Was it suicide or murder? Was it really credible that an elegantly dressed businessman would stuff his pockets with banknotes and 11 1/2-pounds of bricks, and then string himself up from a precarious platform just above the Thames? On the other hand, was it really conceivable that professional killers would have gone to the trouble to do this to him?
At last, it seems something approaching an answer is at hand. This week Italian prosecutors issued arrest warrants for two key figures in the Calvi saga: his friend and confidant, the Sardinian businessman Flavio Carboni, and the notorious treasurer of Cosa Nostra, Pippo Calo.
The hypothesis, backed by 90 pages of closely argued deposition papers, is that Calvi was killed by the Mafia because he had either misused or embezzled millions of dollars of their assets. Since his fraudulent financial empire was on the brink of collapse, the prosecutors claim, he risked revealing the details of his Mafia links to the state authorities.
The indictments of Carboni and Calo are the result of five years of investigation based on the testimony of several senior members of the Mafia who have decided to collaborate.
The new evidence confirms many earlier suspicions about Calvi's murky links with the criminal underworld and the notorious P2 Masonic lodge, and casts new light on his extraordinary dealings with the cream of Italy's financial establishment, including the Vatican bank.
Calvi's descent into the shadows originated from his association with Michele Sindona, a Sicilian financier who enjoyed similar access to the Italian business and political elite and the Vatican, but in reality was a fraudster in cahoots with the Mafia. Sindona too died mysteriously, poisoned by a coffee laced with cyanide inside the maximum security prison where he was serving a life sentence for the murder of the magistrate who exposed his financial dealings.
Through the networks established by Sindona, Calvi began using his Banco Ambrosiano to circumvent Italy's strict laws on the export of foreign currency. Then, in the late 1970s, he acted as Cosa Nostra's chief money- launderer, siphoning off billions of dollars from the heroin trade into a network of front companies stretching from Europe to the Bahamas. His financial trickery included illegal transactions with the Institute for Religious Works, also known as the Vatican bank, as well as alleged dealings with Licio Gelli, the grandmaster of the P2 lodge, the secret network that penetrated deep into the Italian state and is suspected of attempting to subvert it.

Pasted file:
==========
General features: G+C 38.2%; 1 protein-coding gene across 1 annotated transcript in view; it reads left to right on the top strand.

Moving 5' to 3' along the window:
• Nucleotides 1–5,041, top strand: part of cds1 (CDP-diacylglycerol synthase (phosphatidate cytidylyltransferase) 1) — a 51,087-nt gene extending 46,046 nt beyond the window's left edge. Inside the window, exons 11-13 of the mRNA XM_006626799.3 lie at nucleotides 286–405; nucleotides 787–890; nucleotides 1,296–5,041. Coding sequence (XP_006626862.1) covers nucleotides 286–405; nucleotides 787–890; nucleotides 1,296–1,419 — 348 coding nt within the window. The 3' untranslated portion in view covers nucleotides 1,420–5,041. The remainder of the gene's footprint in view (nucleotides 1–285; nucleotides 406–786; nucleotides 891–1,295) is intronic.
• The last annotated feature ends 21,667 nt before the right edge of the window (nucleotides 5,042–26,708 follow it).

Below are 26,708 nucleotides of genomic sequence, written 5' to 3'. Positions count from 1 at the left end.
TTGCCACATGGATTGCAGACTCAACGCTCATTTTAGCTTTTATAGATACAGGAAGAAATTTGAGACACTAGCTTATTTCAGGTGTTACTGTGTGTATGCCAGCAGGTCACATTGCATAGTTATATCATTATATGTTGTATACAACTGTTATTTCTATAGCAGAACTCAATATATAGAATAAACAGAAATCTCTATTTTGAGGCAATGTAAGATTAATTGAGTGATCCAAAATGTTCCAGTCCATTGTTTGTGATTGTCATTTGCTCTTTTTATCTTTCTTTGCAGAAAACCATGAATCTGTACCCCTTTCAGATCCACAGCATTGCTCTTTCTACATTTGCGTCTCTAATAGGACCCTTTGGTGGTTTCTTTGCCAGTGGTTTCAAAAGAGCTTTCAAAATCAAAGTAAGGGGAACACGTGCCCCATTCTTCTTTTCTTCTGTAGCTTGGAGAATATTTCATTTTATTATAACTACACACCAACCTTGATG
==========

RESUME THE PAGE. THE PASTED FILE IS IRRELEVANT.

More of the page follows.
Carboni was, according to the prosecutors, the man who introduced Calvi to Calo and other Mafia bosses and the man who, ultimately, betrayed him and set up the mechanism for his murder. A week before his death, with his creditors closing in on him and the Vatican urging repayment of at least pounds 154m that he did not have, Calvi undertook a frantic final journey across Europe. His itinerary was never clear, but appears to have included stops in Austria and Switzerland before his arrival in London.
He had asked Carboni to arrange a discreet bolthole for him in London and was horrified to find himself booked into the cavernous Chelsea Cloisters. According to the deposition papers, Carboni deliberately picked the Cloisters because of its size and because it had a back entrance enabling Mafia thugs to enter unnoticed.
Calvi was thus abducted and strangled somewhere between the hotel and Blackfriars Bridge with the same orange cord that was later found tied around his neck.
"Calvi was killed out of revenge," the Mafia super-informer Tommaso Buscetta has testified. "He was given Mafia money to recycle and he made poor use of it."
Why has it taken so long to reach this conclusion? Part of the reason is the British judicial system which, perhaps because of a lack of familiarity with the extraordinary workings of the Italian underworld, first ruled that Calvi had committed suicide and then, in a second hearing, returned an open verdict. It took a detective agency hired by the Calvi family and the revelations of the Mafia informers to unearth the full ramifications. "Had we known at the time what we now know, a completely different verdict would have been found," the foreman of the second jury, Bruce Kitchen, said as far back as the mid-1980s.
One remaining question is the identity of the killers. One name mentioned by some of the Mafia informers is Francesco Di Carlo, a Sicilian thug jailed in Britain in 1987 for drugs trafficking who has begun to talk extensively about the affair since being extradited to Italy last June. Di Carlo says he was approached to carry out the murder but was not available at the time. He has pointed the finger instead at Vincenzo Castillo, a member of the Neapolitan Camorra who was himself murdered shortly after the Calvi affair.